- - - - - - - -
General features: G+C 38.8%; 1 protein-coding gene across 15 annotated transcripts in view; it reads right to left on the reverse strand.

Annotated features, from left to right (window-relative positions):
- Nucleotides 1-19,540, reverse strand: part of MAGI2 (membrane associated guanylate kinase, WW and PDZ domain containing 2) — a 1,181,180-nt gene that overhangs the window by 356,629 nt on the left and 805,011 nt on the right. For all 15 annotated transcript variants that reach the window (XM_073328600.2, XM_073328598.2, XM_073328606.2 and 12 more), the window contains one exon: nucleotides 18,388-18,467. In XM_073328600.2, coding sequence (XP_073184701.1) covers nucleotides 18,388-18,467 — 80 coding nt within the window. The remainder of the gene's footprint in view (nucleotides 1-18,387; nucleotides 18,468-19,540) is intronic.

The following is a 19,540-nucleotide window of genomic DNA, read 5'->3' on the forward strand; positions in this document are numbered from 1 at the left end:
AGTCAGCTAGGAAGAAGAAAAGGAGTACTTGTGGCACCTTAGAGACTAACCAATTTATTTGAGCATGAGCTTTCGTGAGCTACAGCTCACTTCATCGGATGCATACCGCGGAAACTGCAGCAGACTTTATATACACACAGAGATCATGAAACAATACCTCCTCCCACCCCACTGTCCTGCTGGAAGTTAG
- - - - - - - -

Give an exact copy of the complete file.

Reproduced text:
General features: G+C 38.8%; 1 protein-coding gene across 15 annotated transcripts in view; it reads right to left on the reverse strand.

Annotated features, from left to right (window-relative positions):
- Nucleotides 1-19,540, reverse strand: part of MAGI2 (membrane associated guanylate kinase, WW and PDZ domain containing 2) — a 1,181,180-nt gene that overhangs the window by 356,629 nt on the left and 805,011 nt on the right. For all 15 annotated transcript variants that reach the window (XM_073328600.2, XM_073328598.2, XM_073328606.2 and 12 more), the window contains one exon: nucleotides 18,388-18,467. In XM_073328600.2, coding sequence (XP_073184701.1) covers nucleotides 18,388-18,467 — 80 coding nt within the window. The remainder of the gene's footprint in view (nucleotides 1-18,387; nucleotides 18,468-19,540) is intronic.

The following is a 19,540-nucleotide window of genomic DNA, read 5'->3' on the forward strand; positions in this document are numbered from 1 at the left end:
AGTCAGCTAGGAAGAAGAAAAGGAGTACTTGTGGCACCTTAGAGACTAACCAATTTATTTGAGCATGAGCTTTCGTGAGCTACAGCTCACTTCATCGGATGCATACCGCGGAAACTGCAGCAGACTTTATATACACACAGAGATCATGAAACAATACCTCCTCCCACCCCACTGTCCTGCTGGAAGTTAG